The United States Supreme Court said yesterday, it will consider whether Lee Boyd Malvo, one of the two “Beltway Snipers” who killed ten people and wounded others in Virginia, Maryland and the District of Columbia, may challenge his life sentence without parole.
Malvo was 16 when he and John Allen Muhammad terrorized the Washington region and ultimately he received four life terms without parole. But now, “Malvo is arguing the Supreme Court has changed juvenile sentencing law.”
University of Richmond Law Professor Carl Tobias says, “Subsequent Supreme Court Case law, has allowed a possible window.”
Richmond’s Fourth U.S. Circuit Court of Appeals agreed and ordered resentencing, but Virginia’s attorney general’s office argued against it. The Supreme Court has agreed to hear it. “That means that next term, starting in October, the Supreme Court will have briefing and oral arguments on whether the Fourth Circuit was correct,” says Tobias.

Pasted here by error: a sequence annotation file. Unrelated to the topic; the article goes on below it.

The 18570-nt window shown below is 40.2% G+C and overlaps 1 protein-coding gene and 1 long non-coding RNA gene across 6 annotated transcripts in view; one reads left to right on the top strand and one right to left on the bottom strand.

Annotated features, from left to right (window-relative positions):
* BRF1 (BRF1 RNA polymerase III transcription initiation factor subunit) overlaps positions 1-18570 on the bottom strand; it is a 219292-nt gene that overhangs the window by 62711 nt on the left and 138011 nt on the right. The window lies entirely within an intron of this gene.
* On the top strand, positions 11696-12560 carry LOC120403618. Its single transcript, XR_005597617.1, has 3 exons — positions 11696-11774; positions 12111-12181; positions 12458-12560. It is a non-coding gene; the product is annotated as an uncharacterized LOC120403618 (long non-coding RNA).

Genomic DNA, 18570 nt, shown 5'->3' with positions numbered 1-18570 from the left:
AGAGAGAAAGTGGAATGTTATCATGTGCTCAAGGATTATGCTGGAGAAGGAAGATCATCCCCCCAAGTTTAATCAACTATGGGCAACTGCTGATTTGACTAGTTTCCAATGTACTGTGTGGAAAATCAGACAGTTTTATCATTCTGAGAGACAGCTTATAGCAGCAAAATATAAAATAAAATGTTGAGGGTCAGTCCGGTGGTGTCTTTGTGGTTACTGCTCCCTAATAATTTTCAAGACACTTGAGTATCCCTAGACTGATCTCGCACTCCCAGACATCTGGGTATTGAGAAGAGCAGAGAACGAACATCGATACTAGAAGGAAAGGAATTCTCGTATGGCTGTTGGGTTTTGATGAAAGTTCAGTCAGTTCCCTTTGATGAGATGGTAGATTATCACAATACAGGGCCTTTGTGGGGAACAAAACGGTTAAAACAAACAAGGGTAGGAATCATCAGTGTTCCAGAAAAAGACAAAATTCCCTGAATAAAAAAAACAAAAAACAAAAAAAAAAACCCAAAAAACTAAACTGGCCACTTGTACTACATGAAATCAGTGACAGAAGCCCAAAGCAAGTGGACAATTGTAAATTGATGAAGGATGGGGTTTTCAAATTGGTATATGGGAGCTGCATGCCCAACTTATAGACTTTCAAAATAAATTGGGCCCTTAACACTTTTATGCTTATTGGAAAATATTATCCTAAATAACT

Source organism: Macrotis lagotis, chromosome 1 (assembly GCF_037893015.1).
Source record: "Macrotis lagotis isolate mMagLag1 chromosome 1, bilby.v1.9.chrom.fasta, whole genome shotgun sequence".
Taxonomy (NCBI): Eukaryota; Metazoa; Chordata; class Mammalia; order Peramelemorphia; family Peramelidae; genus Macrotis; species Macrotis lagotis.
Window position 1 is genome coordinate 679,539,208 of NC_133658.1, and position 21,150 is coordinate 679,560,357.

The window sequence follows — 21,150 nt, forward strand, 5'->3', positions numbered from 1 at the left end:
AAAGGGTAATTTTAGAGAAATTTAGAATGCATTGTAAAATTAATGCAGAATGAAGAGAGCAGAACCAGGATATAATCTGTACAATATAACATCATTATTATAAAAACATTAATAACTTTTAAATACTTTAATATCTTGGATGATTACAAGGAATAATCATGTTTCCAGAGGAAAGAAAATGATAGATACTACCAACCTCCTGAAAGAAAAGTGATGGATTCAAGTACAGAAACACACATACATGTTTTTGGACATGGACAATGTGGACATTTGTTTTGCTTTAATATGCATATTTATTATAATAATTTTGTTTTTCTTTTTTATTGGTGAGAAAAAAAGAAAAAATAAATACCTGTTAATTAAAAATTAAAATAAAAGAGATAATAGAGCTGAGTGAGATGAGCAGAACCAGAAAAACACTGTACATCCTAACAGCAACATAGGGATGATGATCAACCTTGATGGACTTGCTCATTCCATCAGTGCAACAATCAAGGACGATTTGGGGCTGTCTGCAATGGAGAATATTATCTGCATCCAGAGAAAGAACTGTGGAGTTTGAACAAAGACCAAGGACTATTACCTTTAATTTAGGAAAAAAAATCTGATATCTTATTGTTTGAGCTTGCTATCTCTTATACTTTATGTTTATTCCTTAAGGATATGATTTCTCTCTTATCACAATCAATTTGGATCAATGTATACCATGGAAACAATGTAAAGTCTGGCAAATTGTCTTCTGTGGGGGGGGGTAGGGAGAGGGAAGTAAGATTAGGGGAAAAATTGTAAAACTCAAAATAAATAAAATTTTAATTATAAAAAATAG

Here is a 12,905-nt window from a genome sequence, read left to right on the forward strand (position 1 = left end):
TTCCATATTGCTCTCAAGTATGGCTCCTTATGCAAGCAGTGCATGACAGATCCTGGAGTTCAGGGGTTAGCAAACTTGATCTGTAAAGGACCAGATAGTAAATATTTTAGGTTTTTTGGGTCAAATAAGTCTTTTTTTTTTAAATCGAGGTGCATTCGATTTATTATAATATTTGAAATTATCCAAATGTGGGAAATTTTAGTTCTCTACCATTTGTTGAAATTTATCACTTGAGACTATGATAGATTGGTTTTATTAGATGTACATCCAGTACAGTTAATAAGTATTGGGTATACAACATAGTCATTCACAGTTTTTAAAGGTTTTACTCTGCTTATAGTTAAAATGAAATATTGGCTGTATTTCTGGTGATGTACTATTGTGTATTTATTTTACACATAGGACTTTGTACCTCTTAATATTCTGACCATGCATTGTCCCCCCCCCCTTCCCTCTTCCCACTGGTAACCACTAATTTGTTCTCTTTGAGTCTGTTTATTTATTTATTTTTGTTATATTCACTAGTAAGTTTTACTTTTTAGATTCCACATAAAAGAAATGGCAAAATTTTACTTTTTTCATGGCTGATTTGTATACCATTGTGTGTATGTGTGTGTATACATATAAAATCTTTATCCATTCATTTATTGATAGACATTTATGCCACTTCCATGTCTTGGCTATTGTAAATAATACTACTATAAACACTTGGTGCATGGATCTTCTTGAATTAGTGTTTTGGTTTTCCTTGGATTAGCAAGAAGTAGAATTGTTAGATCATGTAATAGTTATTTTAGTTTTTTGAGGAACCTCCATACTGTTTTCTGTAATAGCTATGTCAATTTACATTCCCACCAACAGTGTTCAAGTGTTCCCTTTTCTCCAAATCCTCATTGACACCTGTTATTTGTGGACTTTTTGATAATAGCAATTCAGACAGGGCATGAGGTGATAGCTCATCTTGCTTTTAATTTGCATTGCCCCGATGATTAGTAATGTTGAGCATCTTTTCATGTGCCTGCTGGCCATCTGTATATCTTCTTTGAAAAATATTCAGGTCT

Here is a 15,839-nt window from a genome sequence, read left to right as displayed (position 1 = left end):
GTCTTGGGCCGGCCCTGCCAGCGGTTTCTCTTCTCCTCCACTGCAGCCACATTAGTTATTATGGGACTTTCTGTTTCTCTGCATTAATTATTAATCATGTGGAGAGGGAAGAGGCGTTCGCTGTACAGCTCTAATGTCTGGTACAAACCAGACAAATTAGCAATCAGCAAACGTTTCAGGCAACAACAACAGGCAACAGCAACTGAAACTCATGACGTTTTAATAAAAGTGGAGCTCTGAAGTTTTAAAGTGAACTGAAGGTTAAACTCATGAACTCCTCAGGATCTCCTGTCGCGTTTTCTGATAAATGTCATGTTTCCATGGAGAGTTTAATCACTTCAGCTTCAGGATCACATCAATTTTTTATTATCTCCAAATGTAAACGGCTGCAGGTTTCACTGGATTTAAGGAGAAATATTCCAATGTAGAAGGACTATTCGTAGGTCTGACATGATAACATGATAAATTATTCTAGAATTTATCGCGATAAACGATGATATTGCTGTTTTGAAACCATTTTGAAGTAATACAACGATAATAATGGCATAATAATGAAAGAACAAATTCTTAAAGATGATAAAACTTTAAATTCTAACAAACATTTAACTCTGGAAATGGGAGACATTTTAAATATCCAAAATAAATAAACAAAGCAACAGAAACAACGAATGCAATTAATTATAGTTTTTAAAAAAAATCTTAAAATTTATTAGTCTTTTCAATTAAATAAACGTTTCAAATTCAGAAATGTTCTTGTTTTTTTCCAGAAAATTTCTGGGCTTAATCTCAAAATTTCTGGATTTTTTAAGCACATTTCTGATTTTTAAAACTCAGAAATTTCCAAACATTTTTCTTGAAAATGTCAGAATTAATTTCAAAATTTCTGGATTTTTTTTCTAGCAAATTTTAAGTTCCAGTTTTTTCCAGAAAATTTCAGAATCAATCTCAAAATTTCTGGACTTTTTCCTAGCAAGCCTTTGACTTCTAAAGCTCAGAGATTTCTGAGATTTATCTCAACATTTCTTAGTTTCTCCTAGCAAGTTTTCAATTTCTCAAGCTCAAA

Yesterday’s ruling does not alter Malvo’s guilt, and even if he is resentenced, the judge could still impose a life sentence